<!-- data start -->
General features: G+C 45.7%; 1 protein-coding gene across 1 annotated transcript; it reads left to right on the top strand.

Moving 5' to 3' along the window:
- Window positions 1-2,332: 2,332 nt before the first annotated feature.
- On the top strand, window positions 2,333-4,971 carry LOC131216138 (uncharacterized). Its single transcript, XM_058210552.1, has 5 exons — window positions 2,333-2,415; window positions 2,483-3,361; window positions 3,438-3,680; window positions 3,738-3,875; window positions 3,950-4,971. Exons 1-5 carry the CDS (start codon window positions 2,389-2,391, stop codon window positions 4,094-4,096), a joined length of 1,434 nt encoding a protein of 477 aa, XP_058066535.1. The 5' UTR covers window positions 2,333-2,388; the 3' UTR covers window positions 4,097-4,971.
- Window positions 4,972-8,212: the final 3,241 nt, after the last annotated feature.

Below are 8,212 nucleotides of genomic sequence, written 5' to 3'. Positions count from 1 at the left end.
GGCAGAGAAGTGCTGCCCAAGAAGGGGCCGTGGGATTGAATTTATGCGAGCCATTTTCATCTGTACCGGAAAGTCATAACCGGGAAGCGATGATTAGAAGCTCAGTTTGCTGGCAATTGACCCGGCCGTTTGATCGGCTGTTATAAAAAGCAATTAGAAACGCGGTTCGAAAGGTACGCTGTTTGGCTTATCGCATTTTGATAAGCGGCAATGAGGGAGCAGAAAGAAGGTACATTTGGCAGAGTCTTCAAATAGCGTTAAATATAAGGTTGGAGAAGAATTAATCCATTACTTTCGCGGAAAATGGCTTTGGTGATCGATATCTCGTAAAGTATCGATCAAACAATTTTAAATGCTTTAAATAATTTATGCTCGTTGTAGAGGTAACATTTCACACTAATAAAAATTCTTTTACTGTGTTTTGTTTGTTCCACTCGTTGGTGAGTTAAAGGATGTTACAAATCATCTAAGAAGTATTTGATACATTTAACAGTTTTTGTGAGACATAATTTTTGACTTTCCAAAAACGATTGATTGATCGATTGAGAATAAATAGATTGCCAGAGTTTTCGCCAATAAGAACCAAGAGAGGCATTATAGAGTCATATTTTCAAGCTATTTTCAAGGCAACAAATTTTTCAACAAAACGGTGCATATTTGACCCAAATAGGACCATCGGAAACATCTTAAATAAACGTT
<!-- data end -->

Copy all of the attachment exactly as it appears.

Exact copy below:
General features: G+C 45.7%; 1 protein-coding gene across 1 annotated transcript; it reads left to right on the top strand.

Moving 5' to 3' along the window:
- Window positions 1-2,332: 2,332 nt before the first annotated feature.
- On the top strand, window positions 2,333-4,971 carry LOC131216138 (uncharacterized). Its single transcript, XM_058210552.1, has 5 exons — window positions 2,333-2,415; window positions 2,483-3,361; window positions 3,438-3,680; window positions 3,738-3,875; window positions 3,950-4,971. Exons 1-5 carry the CDS (start codon window positions 2,389-2,391, stop codon window positions 4,094-4,096), a joined length of 1,434 nt encoding a protein of 477 aa, XP_058066535.1. The 5' UTR covers window positions 2,333-2,388; the 3' UTR covers window positions 4,097-4,971.
- Window positions 4,972-8,212: the final 3,241 nt, after the last annotated feature.

Below are 8,212 nucleotides of genomic sequence, written 5' to 3'. Positions count from 1 at the left end.
GGCAGAGAAGTGCTGCCCAAGAAGGGGCCGTGGGATTGAATTTATGCGAGCCATTTTCATCTGTACCGGAAAGTCATAACCGGGAAGCGATGATTAGAAGCTCAGTTTGCTGGCAATTGACCCGGCCGTTTGATCGGCTGTTATAAAAAGCAATTAGAAACGCGGTTCGAAAGGTACGCTGTTTGGCTTATCGCATTTTGATAAGCGGCAATGAGGGAGCAGAAAGAAGGTACATTTGGCAGAGTCTTCAAATAGCGTTAAATATAAGGTTGGAGAAGAATTAATCCATTACTTTCGCGGAAAATGGCTTTGGTGATCGATATCTCGTAAAGTATCGATCAAACAATTTTAAATGCTTTAAATAATTTATGCTCGTTGTAGAGGTAACATTTCACACTAATAAAAATTCTTTTACTGTGTTTTGTTTGTTCCACTCGTTGGTGAGTTAAAGGATGTTACAAATCATCTAAGAAGTATTTGATACATTTAACAGTTTTTGTGAGACATAATTTTTGACTTTCCAAAAACGATTGATTGATCGATTGAGAATAAATAGATTGCCAGAGTTTTCGCCAATAAGAACCAAGAGAGGCATTATAGAGTCATATTTTCAAGCTATTTTCAAGGCAACAAATTTTTCAACAAAACGGTGCATATTTGACCCAAATAGGACCATCGGAAACATCTTAAATAAACGTT